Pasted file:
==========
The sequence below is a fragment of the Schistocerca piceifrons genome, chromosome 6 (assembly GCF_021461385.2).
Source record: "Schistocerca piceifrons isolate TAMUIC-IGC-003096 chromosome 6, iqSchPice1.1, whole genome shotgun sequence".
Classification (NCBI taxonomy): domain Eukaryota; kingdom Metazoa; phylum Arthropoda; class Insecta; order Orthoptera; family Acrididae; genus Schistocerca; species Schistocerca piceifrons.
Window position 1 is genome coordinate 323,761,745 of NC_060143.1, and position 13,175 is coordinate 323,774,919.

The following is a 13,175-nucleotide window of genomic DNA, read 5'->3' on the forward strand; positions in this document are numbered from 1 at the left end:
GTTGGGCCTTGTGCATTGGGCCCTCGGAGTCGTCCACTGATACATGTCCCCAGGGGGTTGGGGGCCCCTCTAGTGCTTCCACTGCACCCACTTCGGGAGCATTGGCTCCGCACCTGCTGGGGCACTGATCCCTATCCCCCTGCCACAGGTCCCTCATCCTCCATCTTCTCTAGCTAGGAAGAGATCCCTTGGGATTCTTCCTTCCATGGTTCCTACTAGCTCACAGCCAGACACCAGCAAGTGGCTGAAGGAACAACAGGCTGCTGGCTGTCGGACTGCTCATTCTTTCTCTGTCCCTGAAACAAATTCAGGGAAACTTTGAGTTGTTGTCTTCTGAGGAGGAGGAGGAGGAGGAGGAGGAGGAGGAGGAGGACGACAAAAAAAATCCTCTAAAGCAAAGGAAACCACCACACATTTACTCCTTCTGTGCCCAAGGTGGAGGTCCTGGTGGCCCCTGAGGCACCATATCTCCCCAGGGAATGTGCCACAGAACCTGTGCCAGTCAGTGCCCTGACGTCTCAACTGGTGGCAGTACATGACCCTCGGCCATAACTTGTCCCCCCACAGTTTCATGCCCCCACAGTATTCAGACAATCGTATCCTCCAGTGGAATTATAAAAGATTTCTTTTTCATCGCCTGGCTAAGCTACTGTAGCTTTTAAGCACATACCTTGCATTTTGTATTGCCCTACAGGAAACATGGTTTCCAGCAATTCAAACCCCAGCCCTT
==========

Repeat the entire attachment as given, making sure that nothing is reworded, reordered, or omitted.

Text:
The sequence below is a fragment of the Schistocerca piceifrons genome, chromosome 6 (assembly GCF_021461385.2).
Source record: "Schistocerca piceifrons isolate TAMUIC-IGC-003096 chromosome 6, iqSchPice1.1, whole genome shotgun sequence".
Classification (NCBI taxonomy): domain Eukaryota; kingdom Metazoa; phylum Arthropoda; class Insecta; order Orthoptera; family Acrididae; genus Schistocerca; species Schistocerca piceifrons.
Window position 1 is genome coordinate 323,761,745 of NC_060143.1, and position 13,175 is coordinate 323,774,919.

The following is a 13,175-nucleotide window of genomic DNA, read 5'->3' on the forward strand; positions in this document are numbered from 1 at the left end:
GTTGGGCCTTGTGCATTGGGCCCTCGGAGTCGTCCACTGATACATGTCCCCAGGGGGTTGGGGGCCCCTCTAGTGCTTCCACTGCACCCACTTCGGGAGCATTGGCTCCGCACCTGCTGGGGCACTGATCCCTATCCCCCTGCCACAGGTCCCTCATCCTCCATCTTCTCTAGCTAGGAAGAGATCCCTTGGGATTCTTCCTTCCATGGTTCCTACTAGCTCACAGCCAGACACCAGCAAGTGGCTGAAGGAACAACAGGCTGCTGGCTGTCGGACTGCTCATTCTTTCTCTGTCCCTGAAACAAATTCAGGGAAACTTTGAGTTGTTGTCTTCTGAGGAGGAGGAGGAGGAGGAGGAGGAGGAGGAGGAGGACGACAAAAAAAATCCTCTAAAGCAAAGGAAACCACCACACATTTACTCCTTCTGTGCCCAAGGTGGAGGTCCTGGTGGCCCCTGAGGCACCATATCTCCCCAGGGAATGTGCCACAGAACCTGTGCCAGTCAGTGCCCTGACGTCTCAACTGGTGGCAGTACATGACCCTCGGCCATAACTTGTCCCCCCACAGTTTCATGCCCCCACAGTATTCAGACAATCGTATCCTCCAGTGGAATTATAAAAGATTTCTTTTTCATCGCCTGGCTAAGCTACTGTAGCTTTTAAGCACATACCTTGCATTTTGTATTGCCCTACAGGAAACATGGTTTCCAGCAATTCAAACCCCAGCCCTT